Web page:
Top Safety Measures to Avoid Heat Illness in the Workforce

As an employer, you understand the importance of providing a safe environment for your employee’s well-being. According to OSHA, employers are required to provide a safe workplace void of any potential hazards that can cause harm to employees. 

This includes preventing employees from overheating and causing heat illness.    

Employee Training

Being in the midst of the summer months, heat illness is a real risk, and as an employer, you should ensure your employees are educated on the symptoms of heat illness as well as how their health and activities can cause or prevent overheating.  

How to Recognize the Symptoms

There are different types of heat illnesses and symptoms. An uncomfortable and painful heat rash can cause severe itching. Heat Cramps and heat exhaustion occur with too much perspiration; the loss of body salt and water causes severe muscle cramps or spasms in the back, stomach, arms and legs. With heat exhaustion, an individual will have cool or pale skin, nausea, headache, weakness, vomiting and a fast pulse. 

Probably the most dangerous heat illness is heatstroke. A heat stroke causes: 

  • High body temperature
  • Sweat stops
  • Red, dry skin
  • Rapid breathing and pulse
  • Headache
  • Nausea
  • Vomiting 
  • Diarrhea
  • Seizures 
  • Confusion
  • Unconsciousness 

Employees can take the right steps to treat heat illness when they recognize the symptoms and severity of what it can cause.    

How to Identify Personal Risk Factors

Educating employees on personal risk factors can help them understand their limitations as well as how to take precautionary measures when working in hot workplace environments. 

It’s important to note some health factors, like age or pre-existing medical conditions, really can’t be changed. Medical history can cause employees to be less tolerant to heat including: 

  • Short-term disorders and minor illnesses
  • Chronic skin disorders
  • Previous heatstroke

But, some factors are choices. As an example, the use of alcohol or drugs or taking prescription medication can affect an employee’s tolerance to heat. Being in good health is important in combating heat illnesses. Cornerstone Insurance Group works with employers to help educate employees on avoiding heat illness.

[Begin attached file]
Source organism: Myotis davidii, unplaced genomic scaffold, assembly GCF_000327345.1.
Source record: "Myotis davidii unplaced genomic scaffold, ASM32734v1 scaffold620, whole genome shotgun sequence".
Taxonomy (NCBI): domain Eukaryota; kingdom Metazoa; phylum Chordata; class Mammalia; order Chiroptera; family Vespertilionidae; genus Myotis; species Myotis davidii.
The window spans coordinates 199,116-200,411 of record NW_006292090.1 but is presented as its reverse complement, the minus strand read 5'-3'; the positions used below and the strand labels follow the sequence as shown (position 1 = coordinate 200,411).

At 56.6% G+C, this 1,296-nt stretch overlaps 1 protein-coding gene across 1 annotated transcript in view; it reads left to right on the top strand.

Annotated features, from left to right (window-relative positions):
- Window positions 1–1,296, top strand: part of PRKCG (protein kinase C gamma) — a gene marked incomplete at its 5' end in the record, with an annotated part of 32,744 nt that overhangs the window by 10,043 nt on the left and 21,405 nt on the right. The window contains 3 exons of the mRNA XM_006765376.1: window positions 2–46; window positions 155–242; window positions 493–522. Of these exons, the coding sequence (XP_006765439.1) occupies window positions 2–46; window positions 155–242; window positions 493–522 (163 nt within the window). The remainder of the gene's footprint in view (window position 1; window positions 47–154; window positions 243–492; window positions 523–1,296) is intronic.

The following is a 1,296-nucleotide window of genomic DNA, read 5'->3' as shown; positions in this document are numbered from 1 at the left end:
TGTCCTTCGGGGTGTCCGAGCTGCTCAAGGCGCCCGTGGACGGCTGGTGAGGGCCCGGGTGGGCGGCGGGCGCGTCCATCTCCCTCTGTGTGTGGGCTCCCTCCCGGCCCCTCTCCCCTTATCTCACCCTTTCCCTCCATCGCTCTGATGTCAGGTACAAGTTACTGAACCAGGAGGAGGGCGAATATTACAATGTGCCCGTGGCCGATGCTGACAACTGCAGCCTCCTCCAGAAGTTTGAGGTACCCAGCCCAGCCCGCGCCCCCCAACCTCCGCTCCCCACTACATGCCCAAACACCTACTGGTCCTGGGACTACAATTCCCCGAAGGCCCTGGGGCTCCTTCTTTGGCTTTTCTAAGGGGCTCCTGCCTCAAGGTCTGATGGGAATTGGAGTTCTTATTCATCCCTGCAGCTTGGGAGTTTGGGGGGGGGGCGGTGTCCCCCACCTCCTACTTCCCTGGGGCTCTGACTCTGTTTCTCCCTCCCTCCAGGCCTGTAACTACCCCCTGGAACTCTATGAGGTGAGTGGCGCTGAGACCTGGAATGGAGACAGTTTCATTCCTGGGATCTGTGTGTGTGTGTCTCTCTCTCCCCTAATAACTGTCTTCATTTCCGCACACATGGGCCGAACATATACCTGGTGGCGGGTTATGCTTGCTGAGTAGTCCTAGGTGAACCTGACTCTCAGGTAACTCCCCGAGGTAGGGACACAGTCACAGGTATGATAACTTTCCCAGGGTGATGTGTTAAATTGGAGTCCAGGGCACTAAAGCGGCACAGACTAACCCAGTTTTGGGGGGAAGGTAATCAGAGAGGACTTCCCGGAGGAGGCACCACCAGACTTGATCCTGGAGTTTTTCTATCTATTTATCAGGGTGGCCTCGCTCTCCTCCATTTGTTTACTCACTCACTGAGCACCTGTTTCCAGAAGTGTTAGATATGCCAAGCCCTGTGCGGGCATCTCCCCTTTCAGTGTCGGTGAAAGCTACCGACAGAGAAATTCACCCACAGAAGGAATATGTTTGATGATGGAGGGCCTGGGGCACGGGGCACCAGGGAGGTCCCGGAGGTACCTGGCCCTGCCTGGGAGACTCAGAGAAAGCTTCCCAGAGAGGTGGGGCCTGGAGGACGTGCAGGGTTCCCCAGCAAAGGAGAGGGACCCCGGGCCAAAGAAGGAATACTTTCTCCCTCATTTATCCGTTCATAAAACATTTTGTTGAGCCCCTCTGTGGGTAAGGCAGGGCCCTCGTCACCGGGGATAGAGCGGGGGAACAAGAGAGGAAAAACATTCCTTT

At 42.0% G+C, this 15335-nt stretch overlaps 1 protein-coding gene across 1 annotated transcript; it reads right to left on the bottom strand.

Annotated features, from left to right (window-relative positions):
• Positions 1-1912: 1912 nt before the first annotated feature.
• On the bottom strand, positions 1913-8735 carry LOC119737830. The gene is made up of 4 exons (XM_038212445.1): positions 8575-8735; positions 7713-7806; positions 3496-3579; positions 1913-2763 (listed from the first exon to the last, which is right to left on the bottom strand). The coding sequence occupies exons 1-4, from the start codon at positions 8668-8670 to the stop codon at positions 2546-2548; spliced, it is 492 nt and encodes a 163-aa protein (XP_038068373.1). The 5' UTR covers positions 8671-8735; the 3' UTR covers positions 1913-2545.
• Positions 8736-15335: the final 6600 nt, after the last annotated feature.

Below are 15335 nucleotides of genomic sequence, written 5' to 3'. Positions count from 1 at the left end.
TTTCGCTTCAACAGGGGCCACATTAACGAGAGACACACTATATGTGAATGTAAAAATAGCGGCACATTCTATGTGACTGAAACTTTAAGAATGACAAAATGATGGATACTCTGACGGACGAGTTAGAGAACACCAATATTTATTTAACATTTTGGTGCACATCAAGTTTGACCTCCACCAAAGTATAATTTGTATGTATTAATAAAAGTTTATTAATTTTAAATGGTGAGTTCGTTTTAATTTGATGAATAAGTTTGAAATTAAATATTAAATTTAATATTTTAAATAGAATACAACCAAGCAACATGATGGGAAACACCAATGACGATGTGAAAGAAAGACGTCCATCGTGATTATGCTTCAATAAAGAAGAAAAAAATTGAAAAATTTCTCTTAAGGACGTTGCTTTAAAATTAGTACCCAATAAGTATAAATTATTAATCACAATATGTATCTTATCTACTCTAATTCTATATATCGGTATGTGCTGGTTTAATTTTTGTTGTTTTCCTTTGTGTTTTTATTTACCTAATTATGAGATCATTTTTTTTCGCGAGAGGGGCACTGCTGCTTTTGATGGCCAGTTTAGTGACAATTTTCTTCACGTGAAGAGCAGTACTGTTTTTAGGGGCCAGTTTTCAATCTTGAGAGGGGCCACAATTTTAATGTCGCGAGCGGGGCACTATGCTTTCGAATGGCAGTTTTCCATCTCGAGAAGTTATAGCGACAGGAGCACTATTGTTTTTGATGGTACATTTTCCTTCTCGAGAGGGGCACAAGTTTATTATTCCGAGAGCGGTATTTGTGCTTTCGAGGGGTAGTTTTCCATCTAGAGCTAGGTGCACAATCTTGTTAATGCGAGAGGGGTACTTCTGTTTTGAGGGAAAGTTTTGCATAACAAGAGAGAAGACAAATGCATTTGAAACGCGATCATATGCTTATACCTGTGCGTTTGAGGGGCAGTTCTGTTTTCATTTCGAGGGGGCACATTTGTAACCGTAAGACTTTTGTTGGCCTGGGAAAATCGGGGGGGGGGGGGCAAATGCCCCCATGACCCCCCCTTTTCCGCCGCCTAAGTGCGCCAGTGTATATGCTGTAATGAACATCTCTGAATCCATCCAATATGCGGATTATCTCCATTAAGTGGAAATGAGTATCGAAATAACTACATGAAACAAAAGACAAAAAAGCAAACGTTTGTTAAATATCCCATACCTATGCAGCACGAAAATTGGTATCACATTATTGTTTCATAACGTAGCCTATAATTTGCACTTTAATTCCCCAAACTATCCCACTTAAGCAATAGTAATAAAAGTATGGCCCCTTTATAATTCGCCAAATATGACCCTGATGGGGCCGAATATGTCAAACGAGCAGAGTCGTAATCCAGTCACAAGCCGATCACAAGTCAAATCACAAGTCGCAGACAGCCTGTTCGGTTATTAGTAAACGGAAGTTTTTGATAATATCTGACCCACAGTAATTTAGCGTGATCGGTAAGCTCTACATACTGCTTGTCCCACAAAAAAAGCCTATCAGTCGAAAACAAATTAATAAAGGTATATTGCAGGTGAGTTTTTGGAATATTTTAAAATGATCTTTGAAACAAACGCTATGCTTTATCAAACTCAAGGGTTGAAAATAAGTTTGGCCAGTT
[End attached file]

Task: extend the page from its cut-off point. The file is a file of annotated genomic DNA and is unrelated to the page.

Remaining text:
How to Acclimate & Hydrate

People respond to heat differently. Acclimating to the heat is important. According to OSHA, adjusting to heat usually takes five to seven days, but it can take a few weeks. Employers should train employees on how to acclimate as well as how to stay properly hydrated.  

Your employees should be aware of what heat illness looks like and how your worksite procedures address it.

How to Treat Heat Illness Symptoms

Educate your employees on what to do if one of their peers is showing signs of heat illness. If heat illness is suspected, employees should act quickly to get the individual out of the sun and provide cool water or an electrolyte-replacement beverage.  

When it comes to the more serious heat-induced illnesses, it’s important employees know how to seek medical attention immediately and try to cool the individual with cold water, compresses, ice and ice packs, or by fanning them. If an employee has heatstroke, an ambulance should be called quickly; heatstroke requires emergency treatment.

Proactive Measures

Ultimately, the best way to prevent heat illness from occurring in a workplace environment is to identify the risks and be proactive. 

Conduct a Heat Assessment

Heat illness assessments evaluate a wide range of risk factors including:

  • Workplace temperature
  • Humidity
  • Heat radiation 
  • Air movement
  • Employee workload
  • Clothing 
  • Acclimatization. 

Cornerstone Insurance Group can help employers with a Heat Illness Assessment Checklist as part of our risk management program. Even if your employees have to work in a heated environment, there are still steps you can take to limit the risk of heat illness. 


Scheduling the most difficult or physically taxing jobs for the coolest part of the day and allowing employees to work more slowly during the hottest periods of the day help reduce the risk of heat illness. Schedule routine maintenance or tasks during cooler seasons. For indoor work, these routine tasks can be completed when hot operations are shut down.


Supervising your employees in high-risk environments will allow you to oversee and manage work and rest cycles. Managers should monitor workers closely or require work to be done in pairs or groups. Instill a buddy system to help spot signs of heat illnesses and try to reduce activity levels during the peak periods of potential risk and be ready with the appropriate treatment.

Employees need to be able to recognize, treat and practice safe ways to prevent heat illness from the onset. The best way you can protect your employees from heat illness is by establishing a proactive plan to create a safe work environment

Do you have a plan and procedures in place to protect and prepare your employees to combat heat illness and reduce potential long-term health risks? 

Cornerstone Insurance Group is your workplace safety and risk management partner. We care about the well-being of your employees and your business. We can help you assess and address any potential risks for heat illness in your workplace.   

Contact Cornerstone Insurance Group today for more tools and resources to ensure the health and safety of your workforce.